Colcannon is an Irish dish that is rich in tradition and folklore. It was first referenced in 1735 by William Bulkely, a traveler from Wales, who ate the dish in Dublin on Halloween night.
Traditionally, Colcannon is made with only four ingredients: potatoes, butter, milk and curly kale or cabbage. The potatoes are mashed with butter and milk then stirred with the cooked kale or cabbage. The Colcannon can be flavored with garlic, onion or leeks. It is often eaten with ham, salt pork, Irish bacon or corned beef.
The word ‘colcannon’ is from the Gaelic ‘cal ceannann,’ which means white-headed cabbage. One Irish tale surrounding Colcannon tells how unmarried girls were sent to the garden at Halloween to pick a cabbage, and then a ring was hidden in the Colcannon. Whoever found the ring was said to be the next to marry.
On Halloween in Irish homes today, the tradition is for the cook to hide trinkets in the mash, each representing fortune, poverty or the chance of a future marriage. Another tale says that unmarried women would put the first and last bite of Colcannon into a stocking to hang on their front door. The next gentleman to come to the door was said to be her intended husband.
Colcannon is also customarily served during feast day of Saint Brigid on February 1. “Mary of the Gael” is one of Ireland’s patron saints, and a friend of Saint Patrick. Saint Brigid was born in 451AD and traveled across Ireland teaching about Jesus. She went on to be the founder of churches, monasteries and a school of art. She loved entertaining and was a great cook as well as an expert dairywoman and brewer. She fed the hungry and was said to have many miracles attributed to her, including turning water into beer.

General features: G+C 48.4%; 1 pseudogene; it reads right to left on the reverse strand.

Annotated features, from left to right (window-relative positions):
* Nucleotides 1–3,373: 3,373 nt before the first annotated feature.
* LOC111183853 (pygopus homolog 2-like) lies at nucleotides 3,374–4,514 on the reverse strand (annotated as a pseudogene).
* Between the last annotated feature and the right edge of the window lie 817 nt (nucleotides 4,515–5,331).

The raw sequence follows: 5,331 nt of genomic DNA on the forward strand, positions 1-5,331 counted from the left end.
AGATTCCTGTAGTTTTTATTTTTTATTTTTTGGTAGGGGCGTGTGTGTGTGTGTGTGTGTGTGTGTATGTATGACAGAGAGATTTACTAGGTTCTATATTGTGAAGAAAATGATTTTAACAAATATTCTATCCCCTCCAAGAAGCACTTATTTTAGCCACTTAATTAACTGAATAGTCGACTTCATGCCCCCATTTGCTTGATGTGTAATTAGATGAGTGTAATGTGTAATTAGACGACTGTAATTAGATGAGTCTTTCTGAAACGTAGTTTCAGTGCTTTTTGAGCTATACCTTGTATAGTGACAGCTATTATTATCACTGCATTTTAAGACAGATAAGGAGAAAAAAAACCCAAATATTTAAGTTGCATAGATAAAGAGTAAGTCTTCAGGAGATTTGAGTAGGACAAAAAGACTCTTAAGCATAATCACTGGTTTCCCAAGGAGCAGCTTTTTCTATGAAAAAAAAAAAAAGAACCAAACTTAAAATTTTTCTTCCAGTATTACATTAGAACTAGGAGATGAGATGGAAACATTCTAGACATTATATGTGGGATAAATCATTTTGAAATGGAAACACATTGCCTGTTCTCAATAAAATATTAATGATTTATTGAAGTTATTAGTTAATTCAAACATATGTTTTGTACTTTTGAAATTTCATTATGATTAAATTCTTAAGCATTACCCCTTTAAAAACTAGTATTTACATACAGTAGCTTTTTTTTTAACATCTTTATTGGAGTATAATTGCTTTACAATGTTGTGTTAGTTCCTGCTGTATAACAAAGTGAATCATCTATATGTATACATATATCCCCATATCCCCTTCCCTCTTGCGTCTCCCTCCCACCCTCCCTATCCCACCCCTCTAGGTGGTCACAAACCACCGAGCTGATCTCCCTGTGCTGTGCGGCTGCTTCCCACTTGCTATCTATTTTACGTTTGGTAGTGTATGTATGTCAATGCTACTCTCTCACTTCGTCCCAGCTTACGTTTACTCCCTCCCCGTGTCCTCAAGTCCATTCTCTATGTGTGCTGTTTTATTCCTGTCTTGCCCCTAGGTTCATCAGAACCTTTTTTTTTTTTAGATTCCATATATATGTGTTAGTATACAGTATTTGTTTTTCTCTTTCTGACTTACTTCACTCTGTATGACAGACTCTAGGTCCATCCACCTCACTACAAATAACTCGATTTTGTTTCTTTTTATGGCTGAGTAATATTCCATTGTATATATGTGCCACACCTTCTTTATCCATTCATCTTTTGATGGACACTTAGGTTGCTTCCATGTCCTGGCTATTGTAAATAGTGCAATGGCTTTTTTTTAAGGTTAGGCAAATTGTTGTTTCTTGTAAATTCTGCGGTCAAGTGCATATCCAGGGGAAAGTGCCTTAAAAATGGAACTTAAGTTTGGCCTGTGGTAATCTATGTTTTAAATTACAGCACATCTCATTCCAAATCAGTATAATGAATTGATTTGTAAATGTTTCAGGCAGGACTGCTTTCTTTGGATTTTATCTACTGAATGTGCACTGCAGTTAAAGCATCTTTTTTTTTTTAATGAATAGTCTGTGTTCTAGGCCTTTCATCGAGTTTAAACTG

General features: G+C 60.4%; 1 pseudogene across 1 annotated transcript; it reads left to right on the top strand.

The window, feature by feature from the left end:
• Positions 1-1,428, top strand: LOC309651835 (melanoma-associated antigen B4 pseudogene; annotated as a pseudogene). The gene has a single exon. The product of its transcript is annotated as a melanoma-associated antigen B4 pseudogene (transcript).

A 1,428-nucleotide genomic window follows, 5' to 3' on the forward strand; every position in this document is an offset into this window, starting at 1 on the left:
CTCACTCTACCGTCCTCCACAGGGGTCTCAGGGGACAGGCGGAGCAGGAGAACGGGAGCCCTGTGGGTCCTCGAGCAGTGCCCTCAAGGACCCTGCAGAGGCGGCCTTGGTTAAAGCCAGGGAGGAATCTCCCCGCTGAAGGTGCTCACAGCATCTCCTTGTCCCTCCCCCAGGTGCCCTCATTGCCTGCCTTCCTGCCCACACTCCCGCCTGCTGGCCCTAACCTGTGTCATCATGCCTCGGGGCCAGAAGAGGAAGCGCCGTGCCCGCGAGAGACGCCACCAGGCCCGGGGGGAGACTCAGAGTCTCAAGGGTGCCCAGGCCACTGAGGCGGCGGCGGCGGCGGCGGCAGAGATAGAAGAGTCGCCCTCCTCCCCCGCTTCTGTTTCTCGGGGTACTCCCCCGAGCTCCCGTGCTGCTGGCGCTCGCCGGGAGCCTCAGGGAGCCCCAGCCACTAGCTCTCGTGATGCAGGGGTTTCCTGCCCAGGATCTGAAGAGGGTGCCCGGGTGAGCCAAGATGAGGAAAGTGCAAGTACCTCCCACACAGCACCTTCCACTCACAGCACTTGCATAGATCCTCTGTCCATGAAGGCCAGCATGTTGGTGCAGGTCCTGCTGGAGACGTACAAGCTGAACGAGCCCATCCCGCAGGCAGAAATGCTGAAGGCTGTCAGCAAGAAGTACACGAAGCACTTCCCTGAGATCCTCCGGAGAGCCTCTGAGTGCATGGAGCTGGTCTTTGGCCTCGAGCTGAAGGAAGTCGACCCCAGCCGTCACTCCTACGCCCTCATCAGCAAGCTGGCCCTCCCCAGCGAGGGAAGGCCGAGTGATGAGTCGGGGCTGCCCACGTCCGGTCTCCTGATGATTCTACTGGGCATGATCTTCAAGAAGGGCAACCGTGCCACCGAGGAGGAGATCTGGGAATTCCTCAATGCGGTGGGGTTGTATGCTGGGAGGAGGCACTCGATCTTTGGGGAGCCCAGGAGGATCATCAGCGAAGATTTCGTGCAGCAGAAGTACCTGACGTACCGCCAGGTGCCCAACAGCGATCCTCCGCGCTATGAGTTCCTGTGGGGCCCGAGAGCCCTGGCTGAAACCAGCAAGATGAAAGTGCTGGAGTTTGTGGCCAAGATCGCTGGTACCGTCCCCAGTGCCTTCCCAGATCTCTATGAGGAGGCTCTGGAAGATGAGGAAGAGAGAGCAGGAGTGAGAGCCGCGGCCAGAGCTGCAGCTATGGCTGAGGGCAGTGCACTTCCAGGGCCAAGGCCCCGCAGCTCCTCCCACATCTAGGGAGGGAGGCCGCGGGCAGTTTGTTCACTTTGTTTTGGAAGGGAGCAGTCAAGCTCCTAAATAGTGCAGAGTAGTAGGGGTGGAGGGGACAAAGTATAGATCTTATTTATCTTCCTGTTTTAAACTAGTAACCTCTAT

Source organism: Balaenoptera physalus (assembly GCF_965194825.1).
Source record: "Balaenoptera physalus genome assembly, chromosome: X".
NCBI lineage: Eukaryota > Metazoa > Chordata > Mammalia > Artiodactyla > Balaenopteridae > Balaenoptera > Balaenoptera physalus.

Today, Colcannon is seen on Irish tables year-round, especially on St. Patrick’s Day. There are as many variations on Colcannon as there are cooks, but commonplace in all of them is generous amounts of butter, potatoes and dairy. Floury potatoes give the best results, as they have more starch and less water to produce a fluffier mash.
Traditional Irish Colcannon
- 1 dash salt
- 2 russet potatoes, peeled and quartered
- 4 ounces curly kale, chopped and stems removed
- ½ cup of milk, half & half or cream
- 1 stick unsalted butter
- 1 spring onion, finely chopped (1/4 cup)
- Freshly ground black pepper and salt (to taste)
1. Lightly salt a pot of boiling water, add and simmer the potatoes until soft in the middle when pierced with a sharp knife.
2. In a different pot, blanch the curly kale in boiling water for 1 minute. Drain and reserve.
3. Place the blanched kale into a blender and pulse for 10 seconds until roughly cut.
4. Drain the potatoes and add the butter and milk.
5. Mash the potatoes, butter and milk until smooth and creamy.
6. Add the kale and stir well. Season with salt and pepper to taste.
7. Top the mash with the chopped spring onion before serving.
Have fun in the kitchen!